Landsat and the “Human Invader”

Landsat and the “Human Invader”

In an article titled “Modeling the human invader in the United States,” USGS scientists Thomas Stohlgren, Catherine Jarnevich, and Chandra Giri modeled humans as an “invasive species” as they “spread” in the conterminous U.S. from 1992 to 2001. Using the Landsat-derived National Land Cover Data (NLCD) together with a modeling program they mapped urbanization. (An area the size of Massachusetts was urbanized during the nine-year period studied and agricultural lands and forests were most likely to be urbanized.) The model, called Maxent, predicts species spread based on environmental factors. The authors used Maxent to model and map human spread from 1992 to 2001 and then compared it to the Landsat NLCD information. Using selected environmental variables (temperature, humidity, elevation, slope, geology) the model was 92.5 percent accurate. Based on their model results the authors concluded that humans have a highly predictable urbanization or “spread” pattern based on the environmental drivers of topography (elevation and slope) and climate (temperature and humidity).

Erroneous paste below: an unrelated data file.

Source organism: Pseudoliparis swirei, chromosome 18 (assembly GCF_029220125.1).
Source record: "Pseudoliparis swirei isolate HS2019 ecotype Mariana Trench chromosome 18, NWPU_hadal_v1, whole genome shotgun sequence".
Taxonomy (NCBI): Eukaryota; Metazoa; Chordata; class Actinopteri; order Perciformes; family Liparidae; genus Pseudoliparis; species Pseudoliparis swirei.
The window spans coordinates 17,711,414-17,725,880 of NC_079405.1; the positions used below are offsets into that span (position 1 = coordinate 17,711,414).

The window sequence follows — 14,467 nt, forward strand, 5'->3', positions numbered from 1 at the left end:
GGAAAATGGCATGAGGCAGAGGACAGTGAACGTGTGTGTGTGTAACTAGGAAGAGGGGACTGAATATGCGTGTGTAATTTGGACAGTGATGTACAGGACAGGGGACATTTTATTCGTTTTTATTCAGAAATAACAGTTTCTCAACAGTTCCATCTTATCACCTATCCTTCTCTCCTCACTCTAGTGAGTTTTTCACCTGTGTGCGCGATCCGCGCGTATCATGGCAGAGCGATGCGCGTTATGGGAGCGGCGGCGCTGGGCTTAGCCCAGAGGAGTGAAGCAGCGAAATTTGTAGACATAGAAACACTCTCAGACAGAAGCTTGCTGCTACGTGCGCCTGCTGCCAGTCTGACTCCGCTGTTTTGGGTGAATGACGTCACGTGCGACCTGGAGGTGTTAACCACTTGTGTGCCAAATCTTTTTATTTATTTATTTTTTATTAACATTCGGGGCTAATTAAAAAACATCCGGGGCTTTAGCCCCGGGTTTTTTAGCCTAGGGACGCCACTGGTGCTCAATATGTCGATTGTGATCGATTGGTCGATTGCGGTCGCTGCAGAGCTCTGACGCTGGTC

Reference:
Stohlgren, T., C. Jarnevich, and C. Giri (2010). Modeling the human invader in the United States. Journal of Applied Remote Sensing, vol. 4, 18 Feb. 2010

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